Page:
3

I have mounted an nfs drive on the machine. I can see it with the following command:

$ df -aTh | grep nfs
… unrelated volumes …
10.200.30.100:/export/pvc-70..1d nfs4  976M  2.0M  907M  1% /var/lib/kubelet/pods/72..1d/volumes/kubernetes.io~nfs/pvc-70..1d

[I added ellipsis for brevity's sake.]

I repeatedly write to a file like from the machine itself (but doing this from a container yields the same result)

$ while true
  do echo test >> /var/lib/kubelet/pods/72..1d/volumes/kubernetes.io~nfs/pvc-70..1d/data.txt
  sleep 5
  done

This works, but after a while I get the error-message:

-bash: /var/lib/kubelet/pods/72..1d/volumes/kubernetes.io~nfs/pvc-70..1d/data.txt: Invalid argument

This goes on forever, or as long as my patience lasts. Is there any reason nfs should behave like this? Why does it stop allowing me to write so suddenly? I tried giving 777 permissions, but this didn't affect anything. Even creating a new file after about ~38 mins the same problem appears. The file is not writable anymore from the machine. Then, (sometimes) if I read the file, for some reason I can write it again for a while.

I got the following log when the error is occurring:

[816270.396574] NFS: permission(0:231/8193), mask=0x81, res=0
[816270.403198] NFS: permission(0:231/8193), mask=0x3, res=0
[816270.406521] NFS: atomic_open(0:231/8193), data2.txt
[816270.412065] --> nfs_put_client({2})
[816270.415211] --> nfs4_setup_sequence clp ffff8fbd383c2800 session ffff8fbcf6fa1800 sr_slot 4294967295
[816270.419180] --> nfs41_setup_sequence
[816270.420853] --> nfs4_alloc_slot used_slots=0000 highest_used=4294967295 max_slots=3
[816270.424797] <-- nfs4_alloc_slot used_slots=0001 highest_used=0 slotid=0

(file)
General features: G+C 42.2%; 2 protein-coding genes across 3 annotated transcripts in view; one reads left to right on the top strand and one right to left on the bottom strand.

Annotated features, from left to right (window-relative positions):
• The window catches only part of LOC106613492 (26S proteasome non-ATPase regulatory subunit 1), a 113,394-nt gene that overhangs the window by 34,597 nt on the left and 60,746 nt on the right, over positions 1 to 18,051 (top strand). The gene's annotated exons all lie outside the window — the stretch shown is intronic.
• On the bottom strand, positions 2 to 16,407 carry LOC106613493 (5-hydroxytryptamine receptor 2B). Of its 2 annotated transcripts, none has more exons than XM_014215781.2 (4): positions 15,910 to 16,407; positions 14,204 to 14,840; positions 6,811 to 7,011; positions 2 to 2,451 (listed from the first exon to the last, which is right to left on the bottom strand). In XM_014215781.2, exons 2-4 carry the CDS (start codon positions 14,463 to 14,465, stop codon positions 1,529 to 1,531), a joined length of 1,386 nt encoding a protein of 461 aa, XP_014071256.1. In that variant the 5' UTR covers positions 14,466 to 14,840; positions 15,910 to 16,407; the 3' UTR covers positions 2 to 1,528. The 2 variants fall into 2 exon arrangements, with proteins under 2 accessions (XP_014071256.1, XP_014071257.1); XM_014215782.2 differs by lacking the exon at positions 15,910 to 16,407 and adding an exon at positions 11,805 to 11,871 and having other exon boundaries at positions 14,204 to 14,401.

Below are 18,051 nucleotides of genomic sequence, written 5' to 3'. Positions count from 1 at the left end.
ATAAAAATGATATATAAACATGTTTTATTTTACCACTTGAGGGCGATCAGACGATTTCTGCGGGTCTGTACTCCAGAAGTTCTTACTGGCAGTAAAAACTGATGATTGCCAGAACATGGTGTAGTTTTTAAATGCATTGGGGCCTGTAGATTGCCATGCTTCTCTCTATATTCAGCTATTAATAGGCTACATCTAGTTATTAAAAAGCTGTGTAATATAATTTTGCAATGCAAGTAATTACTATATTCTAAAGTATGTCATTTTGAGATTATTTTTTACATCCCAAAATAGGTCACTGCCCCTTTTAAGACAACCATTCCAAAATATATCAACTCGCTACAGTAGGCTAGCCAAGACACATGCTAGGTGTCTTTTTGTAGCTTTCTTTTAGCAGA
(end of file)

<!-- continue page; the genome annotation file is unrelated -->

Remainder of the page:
[816270.428181] <-- nfs41_setup_sequence slotid=0 seqid=71351
[816270.430539] <-- nfs4_setup_sequence status=0
[816270.433691] encode_sequence: sessionid=1942:1545315805:1942:0 seqid=71351 slotid=0 max_slotid=0 cache_this=1
[816270.439233] --> nfs4_alloc_slot used_slots=0001 highest_used=0 max_slots=3
[816270.442573] <-- nfs4_alloc_slot used_slots=0003 highest_used=1 slotid=1
[816270.444845] nfs4_free_slot: slotid 1 highest_used_slotid 0
[816270.447379] nfs41_sequence_process: Error 0 free the slot
[816270.451224] nfs4_free_slot: slotid 0 highest_used_slotid 4294967295

Interestingly, when it works it doesn't use atomic_open but just open. (Source code here)

I thought I could debug this by setting authorisation to NONE instead of the default. How do I do that?

UPDATE:

I finally managed to reproduce the problem reliably! I turned on logging only for file and I get the following log that shows a transition between when I can write the file without problem and when the operation results in a EINVAL error.

...
[3533332.934037] NFS: open file(/data13.txt)
[3533332.937896] NFS: flush(/data13.txt)
[3533332.941986] NFS: fsync file(/data13.txt) datasync 0
[3533332.947038] NFS: write(/data13.txt, 33@0)
[3533332.952519] NFS: flush(/data13.txt)
[3533332.962836] NFS: fsync file(/data13.txt) datasync 0
[3533332.965829] NFS: release(/data13.txt)
[3533336.975155] docker0: port 2(veth295ffd2) entered blocking state